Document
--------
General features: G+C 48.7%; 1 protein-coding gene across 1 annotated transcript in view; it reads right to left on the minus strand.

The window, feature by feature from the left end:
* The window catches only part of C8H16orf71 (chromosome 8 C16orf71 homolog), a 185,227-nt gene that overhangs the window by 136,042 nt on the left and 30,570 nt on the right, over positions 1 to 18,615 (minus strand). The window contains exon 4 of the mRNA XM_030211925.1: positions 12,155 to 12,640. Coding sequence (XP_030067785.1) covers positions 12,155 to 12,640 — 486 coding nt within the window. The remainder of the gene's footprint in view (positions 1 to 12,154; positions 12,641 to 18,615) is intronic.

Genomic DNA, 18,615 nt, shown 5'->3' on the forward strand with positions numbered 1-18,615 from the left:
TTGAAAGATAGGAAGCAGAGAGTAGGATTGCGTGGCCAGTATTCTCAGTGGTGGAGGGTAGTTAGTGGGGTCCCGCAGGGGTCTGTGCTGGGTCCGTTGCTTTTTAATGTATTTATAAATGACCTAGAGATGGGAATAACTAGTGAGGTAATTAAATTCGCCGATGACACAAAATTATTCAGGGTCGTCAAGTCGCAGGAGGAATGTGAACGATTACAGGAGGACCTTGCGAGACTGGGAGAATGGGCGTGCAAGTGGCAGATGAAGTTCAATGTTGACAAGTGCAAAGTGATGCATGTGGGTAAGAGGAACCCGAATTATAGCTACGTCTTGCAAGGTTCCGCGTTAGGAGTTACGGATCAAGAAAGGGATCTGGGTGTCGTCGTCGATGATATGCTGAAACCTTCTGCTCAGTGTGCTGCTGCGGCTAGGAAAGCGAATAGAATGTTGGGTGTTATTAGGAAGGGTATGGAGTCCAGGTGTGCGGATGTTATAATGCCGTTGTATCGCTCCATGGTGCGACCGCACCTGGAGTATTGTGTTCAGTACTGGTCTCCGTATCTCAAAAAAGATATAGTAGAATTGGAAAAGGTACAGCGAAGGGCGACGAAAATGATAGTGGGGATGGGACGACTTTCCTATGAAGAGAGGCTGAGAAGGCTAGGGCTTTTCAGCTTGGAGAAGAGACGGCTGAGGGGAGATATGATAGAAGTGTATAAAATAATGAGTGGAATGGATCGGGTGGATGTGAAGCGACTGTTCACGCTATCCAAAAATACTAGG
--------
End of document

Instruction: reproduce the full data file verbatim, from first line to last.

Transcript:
General features: G+C 48.7%; 1 protein-coding gene across 1 annotated transcript in view; it reads right to left on the minus strand.

The window, feature by feature from the left end:
* The window catches only part of C8H16orf71 (chromosome 8 C16orf71 homolog), a 185,227-nt gene that overhangs the window by 136,042 nt on the left and 30,570 nt on the right, over positions 1 to 18,615 (minus strand). The window contains exon 4 of the mRNA XM_030211925.1: positions 12,155 to 12,640. Coding sequence (XP_030067785.1) covers positions 12,155 to 12,640 — 486 coding nt within the window. The remainder of the gene's footprint in view (positions 1 to 12,154; positions 12,641 to 18,615) is intronic.

Genomic DNA, 18,615 nt, shown 5'->3' on the forward strand with positions numbered 1-18,615 from the left:
TTGAAAGATAGGAAGCAGAGAGTAGGATTGCGTGGCCAGTATTCTCAGTGGTGGAGGGTAGTTAGTGGGGTCCCGCAGGGGTCTGTGCTGGGTCCGTTGCTTTTTAATGTATTTATAAATGACCTAGAGATGGGAATAACTAGTGAGGTAATTAAATTCGCCGATGACACAAAATTATTCAGGGTCGTCAAGTCGCAGGAGGAATGTGAACGATTACAGGAGGACCTTGCGAGACTGGGAGAATGGGCGTGCAAGTGGCAGATGAAGTTCAATGTTGACAAGTGCAAAGTGATGCATGTGGGTAAGAGGAACCCGAATTATAGCTACGTCTTGCAAGGTTCCGCGTTAGGAGTTACGGATCAAGAAAGGGATCTGGGTGTCGTCGTCGATGATATGCTGAAACCTTCTGCTCAGTGTGCTGCTGCGGCTAGGAAAGCGAATAGAATGTTGGGTGTTATTAGGAAGGGTATGGAGTCCAGGTGTGCGGATGTTATAATGCCGTTGTATCGCTCCATGGTGCGACCGCACCTGGAGTATTGTGTTCAGTACTGGTCTCCGTATCTCAAAAAAGATATAGTAGAATTGGAAAAGGTACAGCGAAGGGCGACGAAAATGATAGTGGGGATGGGACGACTTTCCTATGAAGAGAGGCTGAGAAGGCTAGGGCTTTTCAGCTTGGAGAAGAGACGGCTGAGGGGAGATATGATAGAAGTGTATAAAATAATGAGTGGAATGGATCGGGTGGATGTGAAGCGACTGTTCACGCTATCCAAAAATACTAGG